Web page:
A More Personal Perspective

Over the course of the year, our Sinology columns have presented much data in support of our view that China is the world’s best consumption story. This issue shares a more personal perspective on Chinese consumers based on recent interviews with a half a dozen businesspeople in Chengdu, a city considered a gateway to China’s western region. Our discussions with five entrepreneurs and one state-owned enterprise (SOE) manager provide an anecdotal, personal angle on how a few Chinese view their standard of living.

Over the course of the year, we’ve presented you with a lot of data in support of our view that China is the world’s best consumption story. Urban income, for example, rose 137% over the past decade, and by about 7% this year. Today, we would like to share a more personal perspective on Chinese consumers.

Earlier this month, we interviewed half a dozen businesspeople in Chengdu—a city of about 14 million in Sichuan Province, and one of the gateways to China’s western region. Our discussions with five entrepreneurs and one state-owned enterprise (SOE) manager provide an anecdotal, personal perspective on how a few Chinese view their standard of living.

7.25 out of 10

In separate interviews, we asked each of our participants to score their personal economy, on a scale of zero (terrible) to 10 (perfect). Despite the fact that five of the six participants work in parts of the economy facing significant headwinds—only one works in the largest and fastest-growing consumption and services part—this group remains fairly upbeat about their personal economy. Their average score: 7.25 out of 10.

The biggest surprise came from an auto dealer who had just spent an hour explaining how dismal the auto business has been this year. Demand is flat while the market is flooded with supply. His brand new dealership can’t sell enough cars, and in any event, he loses a couple thousand dollars on every car he does sell. Even worse, he doesn’t yet have a big enough customer base to support the maintenance department, which generates most dealership profits. Nonetheless, he scored his personal economy an 8 out of 10, and explained that over the past 15 years, he had earned enough money at his previous car dealership to be able to wait comfortably for his new business to gain traction.

Worries about Work-Life Balance

In a separate interview, a woman with a suffering shoe export business told us that demand in Russia and Europe—her top markets—has been down. Counterfeits have also plagued her online sales in China. She gave her personal economy a score of 6, although she said that her most serious concern is her work-life balance. “I work too much, and don’t have enough time for the rest of my life,” she said. She added that she and her banker husband own three apartments in China and are helping their daughter buy a larger home in Hong Kong.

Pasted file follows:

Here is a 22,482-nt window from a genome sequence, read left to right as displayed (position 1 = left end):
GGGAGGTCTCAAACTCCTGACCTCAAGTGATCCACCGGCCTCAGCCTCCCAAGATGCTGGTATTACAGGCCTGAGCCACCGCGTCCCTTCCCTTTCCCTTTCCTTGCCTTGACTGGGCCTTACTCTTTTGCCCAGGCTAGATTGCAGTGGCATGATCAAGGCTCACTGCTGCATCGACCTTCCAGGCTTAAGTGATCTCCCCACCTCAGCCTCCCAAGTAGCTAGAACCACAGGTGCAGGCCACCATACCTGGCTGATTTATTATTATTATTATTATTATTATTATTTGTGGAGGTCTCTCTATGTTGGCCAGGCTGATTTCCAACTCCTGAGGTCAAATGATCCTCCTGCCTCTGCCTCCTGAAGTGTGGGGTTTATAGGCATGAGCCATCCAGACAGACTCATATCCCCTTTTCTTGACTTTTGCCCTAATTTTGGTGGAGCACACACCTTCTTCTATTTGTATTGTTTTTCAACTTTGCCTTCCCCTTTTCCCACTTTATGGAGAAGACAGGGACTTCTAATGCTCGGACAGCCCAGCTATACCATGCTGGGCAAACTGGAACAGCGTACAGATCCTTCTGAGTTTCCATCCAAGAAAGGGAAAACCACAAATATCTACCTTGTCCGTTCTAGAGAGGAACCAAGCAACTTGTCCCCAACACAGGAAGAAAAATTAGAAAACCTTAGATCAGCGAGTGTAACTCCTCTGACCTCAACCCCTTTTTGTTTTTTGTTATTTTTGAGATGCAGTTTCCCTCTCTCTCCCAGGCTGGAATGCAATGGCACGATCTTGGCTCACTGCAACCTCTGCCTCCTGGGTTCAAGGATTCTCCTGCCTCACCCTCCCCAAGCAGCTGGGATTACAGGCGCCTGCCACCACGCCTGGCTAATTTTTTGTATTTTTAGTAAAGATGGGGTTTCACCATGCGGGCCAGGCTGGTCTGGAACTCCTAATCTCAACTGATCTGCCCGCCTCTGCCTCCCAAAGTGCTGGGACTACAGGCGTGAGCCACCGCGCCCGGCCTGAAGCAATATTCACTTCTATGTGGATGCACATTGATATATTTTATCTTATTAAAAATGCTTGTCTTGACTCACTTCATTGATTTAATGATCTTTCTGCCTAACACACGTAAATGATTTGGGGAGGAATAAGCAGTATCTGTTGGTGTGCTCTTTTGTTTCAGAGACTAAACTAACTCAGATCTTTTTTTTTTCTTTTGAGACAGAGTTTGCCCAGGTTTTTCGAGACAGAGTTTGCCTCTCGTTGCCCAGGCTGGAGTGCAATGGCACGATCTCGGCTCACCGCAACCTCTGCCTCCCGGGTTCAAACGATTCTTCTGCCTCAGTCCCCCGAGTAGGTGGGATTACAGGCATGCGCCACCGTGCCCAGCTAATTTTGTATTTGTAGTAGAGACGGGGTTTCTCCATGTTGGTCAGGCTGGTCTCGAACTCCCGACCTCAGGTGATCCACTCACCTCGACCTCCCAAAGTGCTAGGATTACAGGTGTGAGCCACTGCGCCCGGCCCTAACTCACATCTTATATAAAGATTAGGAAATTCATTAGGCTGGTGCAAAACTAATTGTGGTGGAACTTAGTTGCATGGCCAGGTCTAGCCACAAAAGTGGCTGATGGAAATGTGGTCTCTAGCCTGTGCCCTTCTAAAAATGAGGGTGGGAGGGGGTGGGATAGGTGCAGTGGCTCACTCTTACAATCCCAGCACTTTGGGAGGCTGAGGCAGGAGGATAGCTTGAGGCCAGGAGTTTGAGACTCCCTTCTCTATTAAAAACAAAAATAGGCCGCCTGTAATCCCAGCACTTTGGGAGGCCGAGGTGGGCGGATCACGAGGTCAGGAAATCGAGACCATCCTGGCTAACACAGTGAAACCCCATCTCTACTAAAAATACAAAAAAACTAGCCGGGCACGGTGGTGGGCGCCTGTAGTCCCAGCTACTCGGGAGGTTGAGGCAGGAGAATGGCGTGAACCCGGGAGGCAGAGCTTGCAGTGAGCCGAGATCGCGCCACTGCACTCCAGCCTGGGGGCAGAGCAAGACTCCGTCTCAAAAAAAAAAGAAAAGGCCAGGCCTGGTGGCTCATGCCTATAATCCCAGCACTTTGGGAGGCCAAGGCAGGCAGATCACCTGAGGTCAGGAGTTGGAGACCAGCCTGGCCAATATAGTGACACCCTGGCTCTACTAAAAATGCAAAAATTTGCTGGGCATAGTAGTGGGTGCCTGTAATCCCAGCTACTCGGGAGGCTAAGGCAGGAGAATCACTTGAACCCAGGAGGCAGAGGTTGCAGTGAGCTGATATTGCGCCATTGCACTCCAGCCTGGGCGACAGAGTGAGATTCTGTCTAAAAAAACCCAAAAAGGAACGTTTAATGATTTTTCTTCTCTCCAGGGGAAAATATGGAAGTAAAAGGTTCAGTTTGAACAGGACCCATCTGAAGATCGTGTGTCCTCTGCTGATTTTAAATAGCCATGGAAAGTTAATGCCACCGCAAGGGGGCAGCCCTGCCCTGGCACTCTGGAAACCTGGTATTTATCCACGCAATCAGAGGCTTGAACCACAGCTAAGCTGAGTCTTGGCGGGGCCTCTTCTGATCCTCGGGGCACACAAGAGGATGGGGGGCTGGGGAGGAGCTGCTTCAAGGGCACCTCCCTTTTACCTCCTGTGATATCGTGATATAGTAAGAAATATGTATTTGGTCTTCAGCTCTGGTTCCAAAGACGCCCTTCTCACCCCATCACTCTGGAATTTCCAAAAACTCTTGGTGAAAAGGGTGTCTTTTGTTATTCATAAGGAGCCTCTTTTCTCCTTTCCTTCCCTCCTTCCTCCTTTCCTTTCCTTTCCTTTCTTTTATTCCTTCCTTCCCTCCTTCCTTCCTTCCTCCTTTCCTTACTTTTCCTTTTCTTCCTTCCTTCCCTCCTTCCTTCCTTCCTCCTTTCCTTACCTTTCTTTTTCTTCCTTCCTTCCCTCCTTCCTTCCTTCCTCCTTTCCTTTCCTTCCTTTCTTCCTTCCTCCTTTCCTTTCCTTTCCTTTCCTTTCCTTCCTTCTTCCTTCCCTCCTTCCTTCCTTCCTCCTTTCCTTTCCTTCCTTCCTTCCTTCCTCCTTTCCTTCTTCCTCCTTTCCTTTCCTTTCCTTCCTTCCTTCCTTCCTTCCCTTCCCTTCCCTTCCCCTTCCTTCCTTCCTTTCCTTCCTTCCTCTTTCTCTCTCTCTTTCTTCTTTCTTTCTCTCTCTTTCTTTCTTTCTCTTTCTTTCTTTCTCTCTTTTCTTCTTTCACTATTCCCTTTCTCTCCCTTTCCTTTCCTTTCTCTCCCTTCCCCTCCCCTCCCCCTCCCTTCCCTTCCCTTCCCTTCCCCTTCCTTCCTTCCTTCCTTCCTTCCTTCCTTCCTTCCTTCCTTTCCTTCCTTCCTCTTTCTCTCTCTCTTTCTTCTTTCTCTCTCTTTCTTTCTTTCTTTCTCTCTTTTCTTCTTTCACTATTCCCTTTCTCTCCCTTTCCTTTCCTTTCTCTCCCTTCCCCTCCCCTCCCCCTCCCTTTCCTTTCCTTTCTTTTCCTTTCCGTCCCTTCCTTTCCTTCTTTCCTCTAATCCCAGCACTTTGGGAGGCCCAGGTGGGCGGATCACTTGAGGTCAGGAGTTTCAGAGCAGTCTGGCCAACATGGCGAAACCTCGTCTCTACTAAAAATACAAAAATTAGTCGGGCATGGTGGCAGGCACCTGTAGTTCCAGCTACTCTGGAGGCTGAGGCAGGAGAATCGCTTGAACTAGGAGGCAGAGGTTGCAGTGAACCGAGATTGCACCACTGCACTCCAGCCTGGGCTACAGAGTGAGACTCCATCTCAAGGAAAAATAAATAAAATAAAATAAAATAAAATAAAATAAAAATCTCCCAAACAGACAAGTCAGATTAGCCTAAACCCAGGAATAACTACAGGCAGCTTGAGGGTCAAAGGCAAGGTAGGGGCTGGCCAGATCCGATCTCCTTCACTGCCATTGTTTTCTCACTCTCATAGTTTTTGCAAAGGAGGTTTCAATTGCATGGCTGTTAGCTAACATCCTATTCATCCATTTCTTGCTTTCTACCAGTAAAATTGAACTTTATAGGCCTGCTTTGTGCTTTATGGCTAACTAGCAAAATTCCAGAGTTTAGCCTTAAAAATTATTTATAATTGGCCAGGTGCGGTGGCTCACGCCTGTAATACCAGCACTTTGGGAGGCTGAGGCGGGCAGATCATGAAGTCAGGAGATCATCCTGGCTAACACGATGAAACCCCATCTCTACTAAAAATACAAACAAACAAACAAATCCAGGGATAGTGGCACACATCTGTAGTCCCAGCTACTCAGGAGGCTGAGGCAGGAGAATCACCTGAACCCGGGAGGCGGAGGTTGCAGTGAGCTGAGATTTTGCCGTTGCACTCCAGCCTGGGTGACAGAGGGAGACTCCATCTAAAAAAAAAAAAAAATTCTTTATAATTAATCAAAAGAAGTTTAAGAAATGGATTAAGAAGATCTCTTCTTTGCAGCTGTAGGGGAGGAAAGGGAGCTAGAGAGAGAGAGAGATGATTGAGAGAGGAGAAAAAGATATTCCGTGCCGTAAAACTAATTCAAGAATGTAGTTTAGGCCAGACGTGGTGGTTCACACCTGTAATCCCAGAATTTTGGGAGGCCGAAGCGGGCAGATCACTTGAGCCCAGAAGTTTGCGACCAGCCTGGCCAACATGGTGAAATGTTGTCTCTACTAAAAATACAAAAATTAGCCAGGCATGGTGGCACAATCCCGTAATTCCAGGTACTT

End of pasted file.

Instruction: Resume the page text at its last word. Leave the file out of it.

After Earthquakes, Money Seems Less Important

  • The sole state-sector worker in our group of participants also gave his personal economy a 6. His company produces construction materials, another sector troubled by slower demand growth and overcapacity, and the workforce has been cut. When we met him, his wife was in a hospital recovering from surgery. But, he offered some perspective on his situation. “In Chengdu, people are quite optimistic. Over the last decade, we’ve survived two serious earthquakes in the area, so we are less focused on money and more satisfied with our lives.”
  • Another of our participants is a wood furniture and flooring manufacturer with 1,500 workers. She gave her personal economy an 8. “I don’t expect my income to go up as business is tough. But I want to change my lifestyle. Right now I work too much, but I have enough money that in the future I can focus more on improving my knowledge.”
  • The manager of the Chengdu branch of a finance company told us, “I’m satisfied with the contribution I make to my company, and my income can support a good life here,” he said, and gave his personal economy a score of 8 out of 10.
  • One man’s company produces small parts for a foreign automaker. He reported that his order book is down this year, leaving him to rank his personal economy a 7.5. He sounded upbeat, however. “We are a lucky generation, doing so much better than our parents. But I’m only giving it a 7.5 because I want to do even better.”

Optimism about Their Kids’ Futures

Of the five interviewees who are parents, all said they believe their kids’ standard of living will surpass their own. But two of them expressed concern about whether a better material life would translate into a more joyful life. The auto parts maker noted, “My grandma was very poor, but she found inner peace. I know my daughter will have a richer life, but it is hard to say if she will be happier.” The finance company manager shared that concern for his 16-year-old daughter. ”Her generation’s living standard will certainly be higher, but with everything so comfortable for them, will they be tough enough to improve the world?”

The car dealer had a more definitive response. “My daughter just graduated from U.C. Berkeley, so of course she will have a better life than me!”

Health, a Top Concern

Despite facing difficult business conditions, our group said they didn’t worry too much about the future. Several said they just mainly wished for good health for their parents and children and for good opportunities for their children’s education.

Our car dealer was surprisingly calm about the future. “My business is losing money, but I’ve saved enough and I enjoy my life.”

Andy Rothman
Investment Strategist
Matthews Asia



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